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10 Expert Safety Tips For Family Travel

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November and December are big travel months. We travel near and far to visit family, get someplace warm —or snowy—or to give our family the present of a dream vacation.

It’s good to be reminded that even amid all that holiday travel cheer things can go wrong on vacations in ways big and small. We asked travel experts for their best safe family travel tip. Here are the 10 best.

10 Expert Tips for Safe Travel With Kids

1. Carry a Photo:

CheapOAir’s Travel Expert Tom Spagnola suggests parents keep a recent photo of the entire family on them. If anyone gets separated or lost you’ll have a photo to help share with the authorities. 

This should be a real photo you stash in your wallet; not just a photo on your phone. 

2. Label Your Kids:

Family travel blogger Nicole DeBickes adds, “When traveling to crowded places with young children, attach a small luggage tag with mom and dad’s cell phone numbers to their back belt loop. This way if they get lost or separated from you, whoever finds them knows who to call.”

Spagnola suggests giving older children an identity card “with your name, your mobile numbers and the name, address and telephone number of where you’re staying.”

Decide whether your kids will carry their phones on them over vacation; they might not know your cell phone number if they’re used to speed-dialing it. And they might not have their phone with them for all your activities, for example at a water park. 

children exploring the world

3. Make a Plan B:

Family travel Blogger Paul Kortman
says “Make safety plans with your kids. If they get lost in the 
woods or in a park they should know to stay put.” If they’re lost in a theme park or on a cruise ship, they should be able to identify a park employee. 

In busy places like resorts, cruise ships or theme parks it also helps to have a meet-up spot. With tweens and teens who are going around on their own set a meet-up spot and times for periodic check-ins. 

Apps like Life360 and FindMyFriends are helpful for locating family members in cities, but in a resort or theme park they might not be precise enough.

4. Be Discreet:

Christopher Burgess – CEO of Prevendra, a safety, security and intelligence
firm, suggests that in the age of Social Media, we share more discerningly when we travel and advise our social-media-savvy tweens and teens to do the same.

over share your current location. Share where you’ve been, not where you are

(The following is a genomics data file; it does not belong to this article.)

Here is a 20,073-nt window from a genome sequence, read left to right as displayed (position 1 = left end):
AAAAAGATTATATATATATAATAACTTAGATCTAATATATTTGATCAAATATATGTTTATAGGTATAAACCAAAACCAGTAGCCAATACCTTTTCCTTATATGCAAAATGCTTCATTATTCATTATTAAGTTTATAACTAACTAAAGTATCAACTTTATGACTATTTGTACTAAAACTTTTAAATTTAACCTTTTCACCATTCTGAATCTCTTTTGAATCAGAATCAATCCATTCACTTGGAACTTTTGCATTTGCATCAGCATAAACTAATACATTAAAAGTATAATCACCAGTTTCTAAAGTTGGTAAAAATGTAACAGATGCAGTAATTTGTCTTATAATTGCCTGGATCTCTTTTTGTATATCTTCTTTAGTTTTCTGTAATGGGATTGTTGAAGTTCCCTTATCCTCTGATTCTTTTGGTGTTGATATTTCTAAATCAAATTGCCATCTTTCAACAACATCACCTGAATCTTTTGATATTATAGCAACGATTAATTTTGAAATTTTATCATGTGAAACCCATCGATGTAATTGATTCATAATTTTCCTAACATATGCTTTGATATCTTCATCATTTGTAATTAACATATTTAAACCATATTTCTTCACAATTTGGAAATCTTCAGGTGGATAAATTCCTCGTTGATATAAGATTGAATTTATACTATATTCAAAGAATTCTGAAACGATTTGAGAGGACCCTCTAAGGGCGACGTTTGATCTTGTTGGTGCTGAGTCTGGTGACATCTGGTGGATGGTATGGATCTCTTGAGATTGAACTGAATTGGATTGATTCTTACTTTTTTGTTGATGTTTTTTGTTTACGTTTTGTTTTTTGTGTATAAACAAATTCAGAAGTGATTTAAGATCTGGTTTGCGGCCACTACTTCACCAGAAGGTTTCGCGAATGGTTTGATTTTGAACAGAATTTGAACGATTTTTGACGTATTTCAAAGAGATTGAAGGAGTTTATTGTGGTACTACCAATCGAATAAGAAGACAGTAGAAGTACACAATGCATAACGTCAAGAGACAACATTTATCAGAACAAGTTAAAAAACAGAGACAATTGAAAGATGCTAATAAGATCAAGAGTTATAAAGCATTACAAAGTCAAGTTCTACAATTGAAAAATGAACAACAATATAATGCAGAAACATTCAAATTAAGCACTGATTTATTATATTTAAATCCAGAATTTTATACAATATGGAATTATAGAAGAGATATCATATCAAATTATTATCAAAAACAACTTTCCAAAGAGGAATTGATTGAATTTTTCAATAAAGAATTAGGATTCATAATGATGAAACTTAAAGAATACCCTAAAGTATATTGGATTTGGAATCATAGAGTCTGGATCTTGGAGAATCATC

going.” And wait until your home to share all those lovely vacation pics.

5. Look All Around:

Travel Psychologist Michael Brein says to be more aware of your surroundings and behavior when traveling than you might be at home. “At home we organize our lives to basically ignore 
much of what goes on around us. But theft, pickpocketing, sexual assault all stem mostly from inattention and 

money in pocket

6. Act Like the Locals:

Phil Derner, Founder of 
NYCAviation, says, “Keep a low profile and blend in as much as you can. When in Rome dress like the Romans. Check
 maps before you leave the hotel.”

Always walk with purpose, even if you aren’t sure where you’re going.

Rent a car locally that looks like
 everyone else’s. This counts for other parts of the US, too, not just 

7. Carry the Right Bag:

Gregg Owner, Director
Jolly Good Tours recommends leaving your most stylish tote or high-tech backpack home. “It’s best to use an old tatty backpack or tote. There’s more chance of a mugger moving on than with a posh one.”

He adds that if your tour group or travel agent give you a branded travel tote, leave it at the hotel. “It advertises ‘I’m a tourist.’”

8. Insure Your Trip:

Consider the following statistics from Allianz Global Assistance when deciding whether to buy travel insurance and what kind: Most people buy insurance for trip cancellations but 60% of claims relate to trip interruption or delay, medical expenses and lost luggage. Only 40% are for cancelled trips.

9. Use Bank ATMs:

Travel Blogger Lisa Shusterman notes that ATMS are the easiest way to get cash while traveling, and overseas they can be the cheapest way, too. But she says, “I never use stand-alone ATM machines. I always use one
 that is connected to a bank, preferably during hours when the bank is

If the machine eats you card or something goes wrong with 
the transaction you can walk into the bank and resolve it then and 

a man cleans a snowy windshield

10. Remember, Better Late than Never:

Robert Richardson, author of The Ultimate Situational Survival Guide: Self-Reliance Strategies for a Dangerous World, notes that particularly in winter when weather is bad, “A lot of accidents can been prevented by the driver pulling over and finding a safe place. Driving through dangerous conditions so you can make it to your destination on time is not worth the safety risk.”

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